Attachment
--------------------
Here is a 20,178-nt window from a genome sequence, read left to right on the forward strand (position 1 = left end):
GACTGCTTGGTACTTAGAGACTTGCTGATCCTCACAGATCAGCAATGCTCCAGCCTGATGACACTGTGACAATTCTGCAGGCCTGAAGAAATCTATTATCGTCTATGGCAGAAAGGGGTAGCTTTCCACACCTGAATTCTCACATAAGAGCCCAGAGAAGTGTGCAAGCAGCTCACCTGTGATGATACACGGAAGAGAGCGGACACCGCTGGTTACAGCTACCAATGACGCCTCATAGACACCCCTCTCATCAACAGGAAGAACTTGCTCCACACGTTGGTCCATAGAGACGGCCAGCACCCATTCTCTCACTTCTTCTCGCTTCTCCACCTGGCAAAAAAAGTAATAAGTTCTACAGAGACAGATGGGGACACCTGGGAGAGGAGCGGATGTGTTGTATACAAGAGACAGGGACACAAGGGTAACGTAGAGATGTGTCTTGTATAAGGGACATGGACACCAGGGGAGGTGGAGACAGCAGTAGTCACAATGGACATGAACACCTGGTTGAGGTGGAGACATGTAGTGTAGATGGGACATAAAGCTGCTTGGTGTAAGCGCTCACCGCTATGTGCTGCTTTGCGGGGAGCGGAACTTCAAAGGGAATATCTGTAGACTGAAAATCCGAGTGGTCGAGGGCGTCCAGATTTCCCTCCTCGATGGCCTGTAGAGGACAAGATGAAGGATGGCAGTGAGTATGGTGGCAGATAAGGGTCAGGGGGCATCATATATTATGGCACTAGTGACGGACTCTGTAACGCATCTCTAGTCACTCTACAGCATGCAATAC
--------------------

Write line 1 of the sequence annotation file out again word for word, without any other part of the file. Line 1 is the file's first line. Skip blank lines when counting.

Here is a 20,178-nt window from a genome sequence, read left to right on the forward strand (position 1 = left end):